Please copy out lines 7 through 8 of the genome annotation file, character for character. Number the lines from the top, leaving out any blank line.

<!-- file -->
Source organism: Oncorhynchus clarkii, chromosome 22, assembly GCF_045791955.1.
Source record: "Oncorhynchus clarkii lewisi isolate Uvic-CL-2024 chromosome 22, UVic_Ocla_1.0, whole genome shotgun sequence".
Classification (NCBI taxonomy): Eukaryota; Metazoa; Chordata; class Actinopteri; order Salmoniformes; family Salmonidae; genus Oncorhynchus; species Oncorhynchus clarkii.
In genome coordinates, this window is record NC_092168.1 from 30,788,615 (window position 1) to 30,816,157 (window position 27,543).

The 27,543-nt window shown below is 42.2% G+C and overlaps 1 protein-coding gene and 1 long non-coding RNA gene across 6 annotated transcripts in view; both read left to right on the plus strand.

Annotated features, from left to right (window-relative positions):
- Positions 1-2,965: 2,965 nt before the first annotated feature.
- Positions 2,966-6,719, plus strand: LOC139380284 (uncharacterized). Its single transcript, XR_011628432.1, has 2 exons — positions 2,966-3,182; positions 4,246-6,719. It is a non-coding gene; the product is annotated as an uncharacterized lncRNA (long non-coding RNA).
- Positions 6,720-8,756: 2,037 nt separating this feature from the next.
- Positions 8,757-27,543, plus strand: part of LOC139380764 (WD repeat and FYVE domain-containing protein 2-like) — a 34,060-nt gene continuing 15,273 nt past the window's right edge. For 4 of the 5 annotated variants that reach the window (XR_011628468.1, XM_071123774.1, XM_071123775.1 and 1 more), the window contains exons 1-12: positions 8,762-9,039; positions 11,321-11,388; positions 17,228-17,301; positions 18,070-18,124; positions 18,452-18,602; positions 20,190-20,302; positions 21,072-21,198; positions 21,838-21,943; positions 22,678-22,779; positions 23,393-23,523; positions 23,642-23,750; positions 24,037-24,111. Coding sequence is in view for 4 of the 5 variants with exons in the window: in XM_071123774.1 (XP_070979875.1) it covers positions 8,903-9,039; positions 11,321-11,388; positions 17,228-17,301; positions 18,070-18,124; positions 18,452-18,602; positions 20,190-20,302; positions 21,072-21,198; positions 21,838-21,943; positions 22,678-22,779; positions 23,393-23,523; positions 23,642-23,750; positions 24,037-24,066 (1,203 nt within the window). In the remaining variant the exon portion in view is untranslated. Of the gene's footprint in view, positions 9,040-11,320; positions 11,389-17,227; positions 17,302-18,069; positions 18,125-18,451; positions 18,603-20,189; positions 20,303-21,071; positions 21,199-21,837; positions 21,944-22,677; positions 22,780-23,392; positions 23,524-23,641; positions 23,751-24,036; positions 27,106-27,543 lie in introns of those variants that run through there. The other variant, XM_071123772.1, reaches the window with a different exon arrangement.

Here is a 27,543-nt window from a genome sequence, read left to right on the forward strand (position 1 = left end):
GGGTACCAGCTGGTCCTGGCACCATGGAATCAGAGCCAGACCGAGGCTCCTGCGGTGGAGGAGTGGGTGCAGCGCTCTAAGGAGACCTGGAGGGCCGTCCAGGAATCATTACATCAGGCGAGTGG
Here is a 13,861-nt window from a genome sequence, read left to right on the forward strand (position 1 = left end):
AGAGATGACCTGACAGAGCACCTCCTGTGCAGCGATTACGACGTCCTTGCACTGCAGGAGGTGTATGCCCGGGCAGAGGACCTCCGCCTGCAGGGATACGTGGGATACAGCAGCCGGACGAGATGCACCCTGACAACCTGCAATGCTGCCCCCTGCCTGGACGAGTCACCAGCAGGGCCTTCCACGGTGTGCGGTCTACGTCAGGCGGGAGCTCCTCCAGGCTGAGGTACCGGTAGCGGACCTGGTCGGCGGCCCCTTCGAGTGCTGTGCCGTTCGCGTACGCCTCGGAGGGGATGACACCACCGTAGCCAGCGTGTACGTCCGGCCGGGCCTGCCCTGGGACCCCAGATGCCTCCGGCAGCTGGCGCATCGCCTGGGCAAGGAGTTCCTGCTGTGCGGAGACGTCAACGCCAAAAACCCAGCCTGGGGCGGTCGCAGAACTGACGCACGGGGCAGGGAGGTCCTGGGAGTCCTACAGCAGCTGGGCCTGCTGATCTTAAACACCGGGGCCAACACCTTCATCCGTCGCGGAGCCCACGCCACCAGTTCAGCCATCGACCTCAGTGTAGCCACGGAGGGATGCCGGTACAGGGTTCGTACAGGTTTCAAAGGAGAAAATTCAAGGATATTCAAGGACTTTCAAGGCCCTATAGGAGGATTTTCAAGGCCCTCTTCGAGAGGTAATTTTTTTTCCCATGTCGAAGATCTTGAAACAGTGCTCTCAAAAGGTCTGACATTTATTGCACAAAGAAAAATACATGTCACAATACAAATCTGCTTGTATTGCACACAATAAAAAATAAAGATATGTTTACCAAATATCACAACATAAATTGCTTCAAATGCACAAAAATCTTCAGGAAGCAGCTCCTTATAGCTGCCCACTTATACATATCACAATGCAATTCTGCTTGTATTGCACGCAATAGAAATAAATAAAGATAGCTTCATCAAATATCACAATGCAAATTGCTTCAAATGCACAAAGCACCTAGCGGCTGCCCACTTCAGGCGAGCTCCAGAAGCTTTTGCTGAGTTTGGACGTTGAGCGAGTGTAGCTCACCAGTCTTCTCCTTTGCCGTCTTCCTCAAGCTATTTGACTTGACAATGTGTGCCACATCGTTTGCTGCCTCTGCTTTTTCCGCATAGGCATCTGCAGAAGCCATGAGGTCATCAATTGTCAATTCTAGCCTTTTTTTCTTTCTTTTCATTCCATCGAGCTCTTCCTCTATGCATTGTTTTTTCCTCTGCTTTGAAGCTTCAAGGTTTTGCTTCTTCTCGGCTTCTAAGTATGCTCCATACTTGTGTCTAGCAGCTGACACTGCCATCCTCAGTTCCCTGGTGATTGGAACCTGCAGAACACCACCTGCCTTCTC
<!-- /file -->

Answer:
- Positions 1-2,965: 2,965 nt before the first annotated feature.
- Positions 2,966-6,719, plus strand: LOC139380284 (uncharacterized). Its single transcript, XR_011628432.1, has 2 exons — positions 2,966-3,182; positions 4,246-6,719. It is a non-coding gene; the product is annotated as an uncharacterized lncRNA (long non-coding RNA).